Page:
As an aside, I aircrew overnighted at the Menem back in the mid 80’s – no guest book then – but still recall with pleasure drifting off to the deepest sleep ever, under the ceiling fan, to the sound of the surf breaking.

    So, refreshed, next day, instead of joining ‘the team’ for a game of cricket with the (white) locals, I caught the bus to the SE corner (to see the trained cormorants, after one Japanese traditional fish catching technique) then, because the island is so small, struck out across the top, to see the area which was then being mooted as a mid Pacific Concord(e) transit airfield.

    I nearly died (seriously) from dehydration. 4 degrees Sth of the equator, with no fluids, and no breeze due to the way the coastal flats arc suddenly up to the elevated and once flat central plateau. I still feel guilty, knowing now how every pebble on the island is clearly marked as belonging to one of the twelve ‘tribes’/’social groups?, because I came across a lone paw paw tree with a lone ripe paw paw on it, that I suspect it may have nearly saved my life. I will never forget it’s taste. Magnificent. This lonely tree was deep in the middle of the wasteland that is the burnt, blasted, weird exposed coral reef minus all life that is the centre of Nauru, after the guano has been removed, almost down to the last crumb.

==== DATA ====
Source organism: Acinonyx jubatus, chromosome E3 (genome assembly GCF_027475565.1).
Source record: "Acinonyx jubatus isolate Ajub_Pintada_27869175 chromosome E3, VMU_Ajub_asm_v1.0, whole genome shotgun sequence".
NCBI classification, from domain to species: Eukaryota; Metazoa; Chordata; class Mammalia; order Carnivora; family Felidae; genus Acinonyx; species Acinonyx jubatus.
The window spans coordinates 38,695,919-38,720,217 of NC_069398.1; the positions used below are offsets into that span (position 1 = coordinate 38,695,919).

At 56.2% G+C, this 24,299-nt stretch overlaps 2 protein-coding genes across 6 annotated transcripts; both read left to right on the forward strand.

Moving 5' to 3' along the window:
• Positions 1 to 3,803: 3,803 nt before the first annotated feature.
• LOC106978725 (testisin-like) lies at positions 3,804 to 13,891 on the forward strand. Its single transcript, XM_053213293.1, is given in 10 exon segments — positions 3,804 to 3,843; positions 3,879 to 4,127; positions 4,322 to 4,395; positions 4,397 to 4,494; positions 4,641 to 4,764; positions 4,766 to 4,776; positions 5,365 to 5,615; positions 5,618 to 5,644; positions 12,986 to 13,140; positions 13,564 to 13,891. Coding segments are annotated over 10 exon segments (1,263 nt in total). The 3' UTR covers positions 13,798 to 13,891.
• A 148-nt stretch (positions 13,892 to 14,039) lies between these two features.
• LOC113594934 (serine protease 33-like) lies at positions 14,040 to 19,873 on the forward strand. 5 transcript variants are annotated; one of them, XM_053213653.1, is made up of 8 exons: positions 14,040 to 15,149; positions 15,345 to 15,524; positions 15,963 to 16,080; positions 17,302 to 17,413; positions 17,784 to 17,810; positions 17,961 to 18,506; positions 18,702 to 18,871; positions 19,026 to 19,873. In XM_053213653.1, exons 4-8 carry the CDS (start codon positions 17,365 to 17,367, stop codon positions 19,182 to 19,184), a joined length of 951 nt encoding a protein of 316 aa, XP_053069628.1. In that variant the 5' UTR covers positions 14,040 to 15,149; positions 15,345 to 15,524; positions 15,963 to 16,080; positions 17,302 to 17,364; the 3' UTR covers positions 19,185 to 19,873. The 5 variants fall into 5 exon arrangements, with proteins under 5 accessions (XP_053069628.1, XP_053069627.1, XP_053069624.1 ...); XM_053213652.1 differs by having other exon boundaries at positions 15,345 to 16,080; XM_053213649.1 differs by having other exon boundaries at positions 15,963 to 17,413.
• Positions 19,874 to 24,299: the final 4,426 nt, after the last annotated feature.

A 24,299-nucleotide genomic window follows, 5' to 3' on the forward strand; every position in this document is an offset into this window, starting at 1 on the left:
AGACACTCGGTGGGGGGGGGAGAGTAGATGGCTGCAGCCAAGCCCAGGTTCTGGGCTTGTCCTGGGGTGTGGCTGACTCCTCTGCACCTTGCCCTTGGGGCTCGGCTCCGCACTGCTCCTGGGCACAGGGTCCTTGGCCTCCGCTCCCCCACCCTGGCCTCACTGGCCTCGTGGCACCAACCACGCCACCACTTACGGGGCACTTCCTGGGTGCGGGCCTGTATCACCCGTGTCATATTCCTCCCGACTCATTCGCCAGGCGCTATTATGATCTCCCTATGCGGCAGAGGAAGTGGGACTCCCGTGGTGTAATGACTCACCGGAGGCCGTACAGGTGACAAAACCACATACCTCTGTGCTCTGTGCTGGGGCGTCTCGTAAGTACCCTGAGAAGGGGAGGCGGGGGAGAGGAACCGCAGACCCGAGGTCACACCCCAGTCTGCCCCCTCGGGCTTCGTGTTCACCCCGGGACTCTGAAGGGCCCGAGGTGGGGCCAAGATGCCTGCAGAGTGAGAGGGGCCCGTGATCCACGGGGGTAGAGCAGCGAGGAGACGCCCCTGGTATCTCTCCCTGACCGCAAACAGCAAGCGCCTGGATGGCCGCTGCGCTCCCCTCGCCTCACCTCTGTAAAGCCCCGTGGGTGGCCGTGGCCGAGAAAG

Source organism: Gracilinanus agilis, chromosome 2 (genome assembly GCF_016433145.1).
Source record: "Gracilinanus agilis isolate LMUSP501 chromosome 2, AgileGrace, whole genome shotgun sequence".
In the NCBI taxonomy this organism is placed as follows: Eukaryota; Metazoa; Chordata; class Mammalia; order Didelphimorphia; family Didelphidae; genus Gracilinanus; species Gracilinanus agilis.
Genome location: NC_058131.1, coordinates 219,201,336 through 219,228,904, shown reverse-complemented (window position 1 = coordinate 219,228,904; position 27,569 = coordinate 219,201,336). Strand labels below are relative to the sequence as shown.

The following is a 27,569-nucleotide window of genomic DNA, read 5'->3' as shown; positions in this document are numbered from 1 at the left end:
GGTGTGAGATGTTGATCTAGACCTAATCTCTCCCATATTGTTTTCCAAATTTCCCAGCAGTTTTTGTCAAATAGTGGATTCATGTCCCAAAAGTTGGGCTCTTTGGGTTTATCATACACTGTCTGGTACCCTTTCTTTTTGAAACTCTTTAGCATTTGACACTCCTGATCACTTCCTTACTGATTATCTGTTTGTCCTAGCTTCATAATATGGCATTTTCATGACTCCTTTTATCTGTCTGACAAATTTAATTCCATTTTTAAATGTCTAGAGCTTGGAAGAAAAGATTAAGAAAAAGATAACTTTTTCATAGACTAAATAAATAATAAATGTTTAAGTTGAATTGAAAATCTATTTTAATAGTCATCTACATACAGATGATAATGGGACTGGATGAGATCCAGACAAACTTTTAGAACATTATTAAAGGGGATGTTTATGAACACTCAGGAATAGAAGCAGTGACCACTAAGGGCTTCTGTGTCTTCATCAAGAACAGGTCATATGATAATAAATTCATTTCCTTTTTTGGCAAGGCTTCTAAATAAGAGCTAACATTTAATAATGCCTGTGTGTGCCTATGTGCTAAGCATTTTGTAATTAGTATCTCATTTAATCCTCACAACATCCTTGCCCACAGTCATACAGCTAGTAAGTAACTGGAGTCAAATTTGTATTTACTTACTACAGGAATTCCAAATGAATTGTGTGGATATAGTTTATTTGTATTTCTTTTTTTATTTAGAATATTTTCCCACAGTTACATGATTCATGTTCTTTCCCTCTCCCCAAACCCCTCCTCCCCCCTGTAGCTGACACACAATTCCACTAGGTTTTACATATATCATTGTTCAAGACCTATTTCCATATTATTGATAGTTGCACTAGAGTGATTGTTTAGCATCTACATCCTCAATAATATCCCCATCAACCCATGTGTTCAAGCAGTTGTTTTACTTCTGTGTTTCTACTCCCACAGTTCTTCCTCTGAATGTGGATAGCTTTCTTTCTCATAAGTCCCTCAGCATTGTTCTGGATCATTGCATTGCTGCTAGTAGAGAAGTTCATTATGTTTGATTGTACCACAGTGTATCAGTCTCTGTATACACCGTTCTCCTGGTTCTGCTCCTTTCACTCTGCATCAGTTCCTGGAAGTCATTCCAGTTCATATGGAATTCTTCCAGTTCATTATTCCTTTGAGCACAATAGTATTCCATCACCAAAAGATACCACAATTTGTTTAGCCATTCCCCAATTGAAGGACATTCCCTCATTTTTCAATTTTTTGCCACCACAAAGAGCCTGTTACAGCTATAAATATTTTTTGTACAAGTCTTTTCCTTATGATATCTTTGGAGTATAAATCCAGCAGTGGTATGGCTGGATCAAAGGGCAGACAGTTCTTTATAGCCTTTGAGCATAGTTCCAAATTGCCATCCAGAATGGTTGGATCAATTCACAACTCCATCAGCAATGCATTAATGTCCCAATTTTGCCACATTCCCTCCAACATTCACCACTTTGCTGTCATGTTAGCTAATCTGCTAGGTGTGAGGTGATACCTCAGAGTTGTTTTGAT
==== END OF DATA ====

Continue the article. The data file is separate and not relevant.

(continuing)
Guess where ‘they’ dictated the refugee centre be built? Yep. Up there, in that tropical oven.

    They (the section of the late named DIMIA) that deals (dealt?) with the refugees had (have?) a terribly finely tuned appreciation of how to make other people’s lives a living hell.

    This is Andrew’s blog, so I shall cease & desist being more pointed. Thanks AB.

  4. very kind of you Megan – I imagine if I covered up the other half of my face the photo would look even better!

    and feel free to undesist Jen – you can write what you think, as long as it keeps to the comments policy (which you have)

    I don’t recall Kate’s name in the book Marilyn – I think I would have noticed it.

    and David – yes it is a Leonard song. I’ve got them all in one recording or another. It’s called The Guests – I thought some of its lyrics were quite apt (although perhaps not all of them) – particularly the reference to the open-hearted/broken-hearted and the notion that no one knows what the future holds/where the night is going.

  5. After reading these comments, I looked at the photograph of a little over half a face – the rest hidden behind a book.

    In the eyes … whoops, eye …. I see anger/suspicion/distrust – something like that anyway.

Comments are closed.